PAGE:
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John G. B. Adams, Reminiscences of the Nineteenth Massachusetts Regiment 24 16 Browse Search
Cambridge History of American Literature: volume 1, Colonial and Revolutionary Literature: Early National Literature: Part I (ed. Trent, William Peterfield, 1862-1939., Erskine, John, 1879-1951., Sherman, Stuart Pratt, 1881-1926., Van Doren, Carl, 1885-1950.) 14 0 Browse Search
Edward L. Pierce, Memoir and letters of Charles Sumner: volume 1 12 0 Browse Search
George Bancroft, History of the Colonization of the United States, Vol. 1, 17th edition. 10 0 Browse Search
Harper's Encyclopedia of United States History (ed. Benson Lossing) 8 0 Browse Search
George Bancroft, History of the United States from the Discovery of the American Continent, Vol. 10 8 0 Browse Search
Charles E. Stowe, Harriet Beecher Stowe compiled from her letters and journals by her son Charles Edward Stowe 6 0 Browse Search
Thomas Wentworth Higginson, Harvard Memorial Biographies 5 3 Browse Search
George Ticknor, Life, letters and journals of George Ticknor (ed. George Hillard) 5 3 Browse Search
Thomas Wentworth Higginson, John Greenleaf Whittier 4 0 Browse Search
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Browsing named entities in Thomas Wentworth Higginson, Harvard Memorial Biographies. You can also browse the collection for Hume or search for Hume in all documents.

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Thomas Wentworth Higginson, Harvard Memorial Biographies, 1856. (search)
re killed or wounded within one hour. Sergeant Charles Brown was the seventh man. He received a wound in the head, which stunned and for a time confused him. Lieutenant Hume, thinking his wound mortal, told him to give up the colors; but he refused, saying, I will not give them to any man. Finding he was fast becoming weak, he ru of the line, staggered and fell, driving the color-lance into the earth; and there he lay, dizzy and bleeding, still grating the lance with both hands, until Lieutenant Hume caught them up. Referring in his letters to the scenes of that day, he writes:— The color-sergeants had been shot, and no one seemed willing to takeed me. . . . . The Boston Journal gave your humble servant a good puff, in consequence, as I suppose, of a nearly accurate account of the affair as related by Lieutenant Hume to some correspondent of that paper. Give yourself no uneasiness, however, in regard to the wound I received. It would have felled a bullock; but the effect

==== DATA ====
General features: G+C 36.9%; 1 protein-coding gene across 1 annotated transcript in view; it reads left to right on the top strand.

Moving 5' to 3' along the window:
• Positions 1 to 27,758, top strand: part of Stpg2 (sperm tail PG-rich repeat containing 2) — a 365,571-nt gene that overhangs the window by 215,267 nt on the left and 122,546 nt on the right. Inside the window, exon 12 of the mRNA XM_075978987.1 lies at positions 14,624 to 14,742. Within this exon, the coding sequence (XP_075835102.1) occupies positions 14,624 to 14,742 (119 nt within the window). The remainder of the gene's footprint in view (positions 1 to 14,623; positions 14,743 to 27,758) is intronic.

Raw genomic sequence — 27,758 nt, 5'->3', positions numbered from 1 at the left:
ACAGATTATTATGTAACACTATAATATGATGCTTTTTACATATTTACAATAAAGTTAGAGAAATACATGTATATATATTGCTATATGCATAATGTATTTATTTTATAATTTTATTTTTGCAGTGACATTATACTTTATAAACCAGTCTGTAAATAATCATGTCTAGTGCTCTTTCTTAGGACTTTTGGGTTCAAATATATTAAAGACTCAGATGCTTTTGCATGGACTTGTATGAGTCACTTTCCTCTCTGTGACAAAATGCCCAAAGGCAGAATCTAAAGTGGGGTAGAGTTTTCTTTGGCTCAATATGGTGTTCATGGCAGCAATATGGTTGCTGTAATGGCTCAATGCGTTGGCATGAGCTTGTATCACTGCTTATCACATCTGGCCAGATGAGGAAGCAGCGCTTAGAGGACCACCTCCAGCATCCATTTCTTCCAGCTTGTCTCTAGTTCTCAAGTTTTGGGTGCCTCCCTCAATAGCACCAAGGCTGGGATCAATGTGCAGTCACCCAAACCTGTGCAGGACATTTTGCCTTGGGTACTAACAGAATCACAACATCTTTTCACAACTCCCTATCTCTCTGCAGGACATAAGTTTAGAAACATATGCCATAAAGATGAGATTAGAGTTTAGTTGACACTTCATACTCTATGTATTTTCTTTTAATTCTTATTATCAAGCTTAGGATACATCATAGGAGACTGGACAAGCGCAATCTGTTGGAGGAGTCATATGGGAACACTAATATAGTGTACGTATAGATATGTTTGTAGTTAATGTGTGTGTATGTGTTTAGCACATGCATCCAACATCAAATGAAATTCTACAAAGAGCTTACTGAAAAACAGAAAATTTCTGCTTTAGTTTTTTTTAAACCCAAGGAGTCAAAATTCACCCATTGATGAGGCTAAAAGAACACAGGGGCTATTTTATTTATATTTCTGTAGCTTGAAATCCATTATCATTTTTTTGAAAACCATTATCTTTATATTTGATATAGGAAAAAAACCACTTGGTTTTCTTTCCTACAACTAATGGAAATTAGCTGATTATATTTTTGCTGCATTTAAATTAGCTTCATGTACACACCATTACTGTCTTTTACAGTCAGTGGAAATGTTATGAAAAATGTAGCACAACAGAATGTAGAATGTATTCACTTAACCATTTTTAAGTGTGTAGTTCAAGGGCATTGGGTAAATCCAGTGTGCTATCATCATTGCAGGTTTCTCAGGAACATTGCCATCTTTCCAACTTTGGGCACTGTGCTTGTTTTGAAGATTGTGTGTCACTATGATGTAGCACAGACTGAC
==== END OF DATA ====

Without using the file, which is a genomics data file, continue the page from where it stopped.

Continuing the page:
Thomas Wentworth Higginson, Harvard Memorial Biographies, Biographical Index. (search)
, I. 189. Hooper, William, II. 163. Hooper, W. S., Capt., Memoir, I. 189-203. Hopkinson, Corinna, II. 21. Hopkinson, F. C., Private, Memoir, II. 21-29. Also, II. 202. Hopkinson, Thomas, II. 21. How, H. J., Major, Memoir, I. 30, 37;. Also, I. 406; II. 4, 6;, 9. How, Phineas, II. 30. How, Tryphena, II. 30. Howard, O. H., Capt., II. 251, 252;. Howard, O. O., Maj.-Gen., I. 174; II. 301. Hoyt, Chancellor, I. 418. Huger, B., Maj.-Gen. (Rebel service), I. 213. Hume, L. J., Lieut., I. 340. Humphreys, A. A., Maj.-Gen., I. 14; II. 140. Humphreys, C. A., Chaplain, II. 116, 117;, 159, 329. Huney, John, I. 95. Hunter, David, Maj.-Gen., I. 296, 373;. Hutchinson Family, I. 41. I. Irving, Washington, I. 307. J. Jackson, Charles, I. 395; II. 453. Jackson, P. T., I. 275, 395;II. 457. Jackson, T. J., Maj.-Gen. (Rebel service), I. 146, 159;, 263, 264; II. 168,169, 257, 421. James, G. W., II. 462, 464;. James, W., II. 357. Je